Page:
This route description is for the Chicago Creek trail up to Summit Lake (5.7 miles 1 way, 14 miles round trip to the summit of Evans). From Summit Lake there are several options to get to the summit of Mount Evans, including the road, summit ridge, north face, and northeast face. Some of these routes have already been described on this page.
The trailhead for this route is at the northwest side of Echo Lake (Echo Lake Picnic Area) at 10580ft.
Starting from the Echo Lake Trailhead, follow the west side of Echo Lake until the trail splits. Follow the sign towards the Chicago Lakes Trail (west). From here the trail will descent in switchbacks for 300ft until it joins the Chicago Lakes Trail, which is a dirt road for the first mile until slightly past the Idaho Springs Reservoir at 10617ft. On the south side of the reservoir you will first pass a few cabins and then cross into the wilderness area (there is a register to enter your group information and destination).
Once you are in the wilderness area, the trail goes slowly uphill for approximately 2 miles until you can see the first Chicago Lake (11410ft) to the south-east of the trail. To continue you will go around the lake to its west side, always staying between 100-200ft above the lake. After hiking for another 0.75 miles, you will pass treeline at approximately 11600ft and soon afterwards reach the second Chicago Lake (approx. 11700ft).
From here on the trail becomes significantly steeper as it climbs 1300ft in 0.75 miles to a point at 13050ft to the east of the Warren/Spalding saddle. This climb is Class 2, and an alternative route (Class 3), heading straight for the Warren/Spalding saddle is possible. (Be aware of avalanche danger during this part of the hike/climb.) Once you reach the ridge at 13050ft, it is an easy hike down to Summit Lake at 12830ft. From the lake, you can pick your route to the summit (Class1-Class4, depending on your choice).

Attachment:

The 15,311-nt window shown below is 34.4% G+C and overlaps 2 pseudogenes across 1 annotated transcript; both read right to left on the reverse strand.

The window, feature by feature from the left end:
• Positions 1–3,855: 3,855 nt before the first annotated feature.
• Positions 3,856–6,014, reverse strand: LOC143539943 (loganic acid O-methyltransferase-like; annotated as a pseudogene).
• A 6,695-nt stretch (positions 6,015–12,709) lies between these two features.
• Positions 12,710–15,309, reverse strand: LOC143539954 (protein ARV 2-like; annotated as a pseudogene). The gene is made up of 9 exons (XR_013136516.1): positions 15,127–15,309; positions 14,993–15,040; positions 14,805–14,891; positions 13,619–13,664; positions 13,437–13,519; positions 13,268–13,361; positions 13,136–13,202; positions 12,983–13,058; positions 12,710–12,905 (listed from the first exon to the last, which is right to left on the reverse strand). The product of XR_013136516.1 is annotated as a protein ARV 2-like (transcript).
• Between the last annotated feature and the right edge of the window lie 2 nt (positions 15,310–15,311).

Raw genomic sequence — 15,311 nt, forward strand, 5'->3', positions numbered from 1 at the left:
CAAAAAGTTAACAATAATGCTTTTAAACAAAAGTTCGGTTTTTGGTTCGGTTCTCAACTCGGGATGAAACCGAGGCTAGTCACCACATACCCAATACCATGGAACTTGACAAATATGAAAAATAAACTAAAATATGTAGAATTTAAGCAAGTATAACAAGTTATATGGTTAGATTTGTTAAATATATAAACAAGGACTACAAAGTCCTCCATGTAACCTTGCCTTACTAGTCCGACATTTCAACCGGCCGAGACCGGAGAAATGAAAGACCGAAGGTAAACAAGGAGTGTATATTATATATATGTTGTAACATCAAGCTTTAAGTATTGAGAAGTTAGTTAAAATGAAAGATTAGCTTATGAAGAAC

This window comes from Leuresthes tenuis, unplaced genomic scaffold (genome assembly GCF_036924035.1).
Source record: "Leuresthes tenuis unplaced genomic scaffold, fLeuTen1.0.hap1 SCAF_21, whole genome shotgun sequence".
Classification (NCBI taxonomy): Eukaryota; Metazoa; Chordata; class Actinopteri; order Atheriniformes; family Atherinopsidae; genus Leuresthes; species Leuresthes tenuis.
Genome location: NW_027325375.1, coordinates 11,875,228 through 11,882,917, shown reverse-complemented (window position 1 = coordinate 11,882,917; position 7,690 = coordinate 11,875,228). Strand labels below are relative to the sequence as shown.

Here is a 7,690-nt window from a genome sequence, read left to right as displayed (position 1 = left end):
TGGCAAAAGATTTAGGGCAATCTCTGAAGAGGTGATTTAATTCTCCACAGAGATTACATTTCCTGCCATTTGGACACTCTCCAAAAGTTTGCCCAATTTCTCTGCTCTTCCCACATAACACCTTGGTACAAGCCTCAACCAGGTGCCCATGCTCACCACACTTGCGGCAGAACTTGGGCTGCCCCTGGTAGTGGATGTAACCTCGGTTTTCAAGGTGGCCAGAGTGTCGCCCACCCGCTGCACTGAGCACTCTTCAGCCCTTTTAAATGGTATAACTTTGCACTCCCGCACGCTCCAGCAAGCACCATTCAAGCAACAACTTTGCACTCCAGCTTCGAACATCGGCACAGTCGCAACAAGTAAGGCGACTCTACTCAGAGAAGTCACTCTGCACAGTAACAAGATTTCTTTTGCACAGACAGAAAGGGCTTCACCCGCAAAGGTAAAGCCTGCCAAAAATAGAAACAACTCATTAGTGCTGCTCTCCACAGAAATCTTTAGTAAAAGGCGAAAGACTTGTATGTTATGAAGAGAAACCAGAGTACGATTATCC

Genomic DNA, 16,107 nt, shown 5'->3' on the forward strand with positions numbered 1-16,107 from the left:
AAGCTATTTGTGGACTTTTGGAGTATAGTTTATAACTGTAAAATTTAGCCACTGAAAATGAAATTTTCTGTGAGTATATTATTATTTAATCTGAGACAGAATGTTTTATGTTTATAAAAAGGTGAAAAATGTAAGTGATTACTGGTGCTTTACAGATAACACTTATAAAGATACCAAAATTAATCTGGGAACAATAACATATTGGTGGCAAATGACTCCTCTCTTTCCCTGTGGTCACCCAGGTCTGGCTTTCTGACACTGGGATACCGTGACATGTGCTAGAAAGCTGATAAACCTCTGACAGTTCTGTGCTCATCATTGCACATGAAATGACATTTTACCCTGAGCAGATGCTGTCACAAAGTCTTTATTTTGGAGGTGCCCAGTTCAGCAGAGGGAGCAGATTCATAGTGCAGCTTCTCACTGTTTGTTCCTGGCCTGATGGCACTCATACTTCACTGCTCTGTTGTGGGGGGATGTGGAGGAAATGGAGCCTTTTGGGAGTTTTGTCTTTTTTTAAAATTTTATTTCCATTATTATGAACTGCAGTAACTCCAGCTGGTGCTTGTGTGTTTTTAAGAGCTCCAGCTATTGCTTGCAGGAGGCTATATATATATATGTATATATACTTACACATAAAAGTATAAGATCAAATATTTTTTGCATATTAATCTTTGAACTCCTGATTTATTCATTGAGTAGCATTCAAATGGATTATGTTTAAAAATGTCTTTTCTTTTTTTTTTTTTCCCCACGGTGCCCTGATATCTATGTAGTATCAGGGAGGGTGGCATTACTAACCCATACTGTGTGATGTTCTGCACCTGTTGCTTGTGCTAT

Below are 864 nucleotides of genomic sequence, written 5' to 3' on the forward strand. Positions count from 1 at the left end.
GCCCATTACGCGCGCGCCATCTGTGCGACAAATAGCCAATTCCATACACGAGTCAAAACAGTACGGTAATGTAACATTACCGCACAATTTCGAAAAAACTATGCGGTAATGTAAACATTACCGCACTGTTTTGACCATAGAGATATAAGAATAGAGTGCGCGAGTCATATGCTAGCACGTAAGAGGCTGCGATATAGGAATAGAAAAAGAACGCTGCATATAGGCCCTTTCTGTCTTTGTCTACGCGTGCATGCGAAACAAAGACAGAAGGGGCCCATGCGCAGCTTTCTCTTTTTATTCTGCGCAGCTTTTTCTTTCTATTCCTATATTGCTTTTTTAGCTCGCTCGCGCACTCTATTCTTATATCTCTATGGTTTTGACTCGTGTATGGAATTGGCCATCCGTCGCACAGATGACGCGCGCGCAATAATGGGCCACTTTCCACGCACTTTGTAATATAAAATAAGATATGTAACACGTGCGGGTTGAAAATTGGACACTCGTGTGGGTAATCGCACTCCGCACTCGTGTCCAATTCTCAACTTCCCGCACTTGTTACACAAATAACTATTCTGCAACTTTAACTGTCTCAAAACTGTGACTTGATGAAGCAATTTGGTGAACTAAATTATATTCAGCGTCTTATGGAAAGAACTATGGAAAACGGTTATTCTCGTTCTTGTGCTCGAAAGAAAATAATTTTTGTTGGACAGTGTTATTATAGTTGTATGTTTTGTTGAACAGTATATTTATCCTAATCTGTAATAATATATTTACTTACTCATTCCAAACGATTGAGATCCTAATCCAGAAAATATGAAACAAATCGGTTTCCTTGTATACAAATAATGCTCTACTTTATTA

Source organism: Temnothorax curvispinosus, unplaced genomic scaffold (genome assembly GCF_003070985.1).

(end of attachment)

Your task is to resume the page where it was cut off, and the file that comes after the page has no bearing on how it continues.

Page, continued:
Extra: It is a worthwhile climb to the top of Mount Warren (13307ft), which will provide great views of Evans, Grays, Torreys, Denver, and the Chicago Creek/Lakes area.
During the summer there should be no special gear required. During the winter snowshoes, crampons, and ice axe might be required.
At the entrance to the Wilderness Area there is a sign that camping is permitted as long as you stay 100ft (or 100 yards, not sure) from any water source.
There are several great camping spots along the trail, in particular to the southwest of the first Chicago Lake. This camping spot is still below tree line, and the ridges to the east, south, and west provide almost perfect protection from the wind.
For winter trips, a 2 day trip is strongly recommended.
If you have information about this route that doesn't pertain to any of the other sections, please add it here.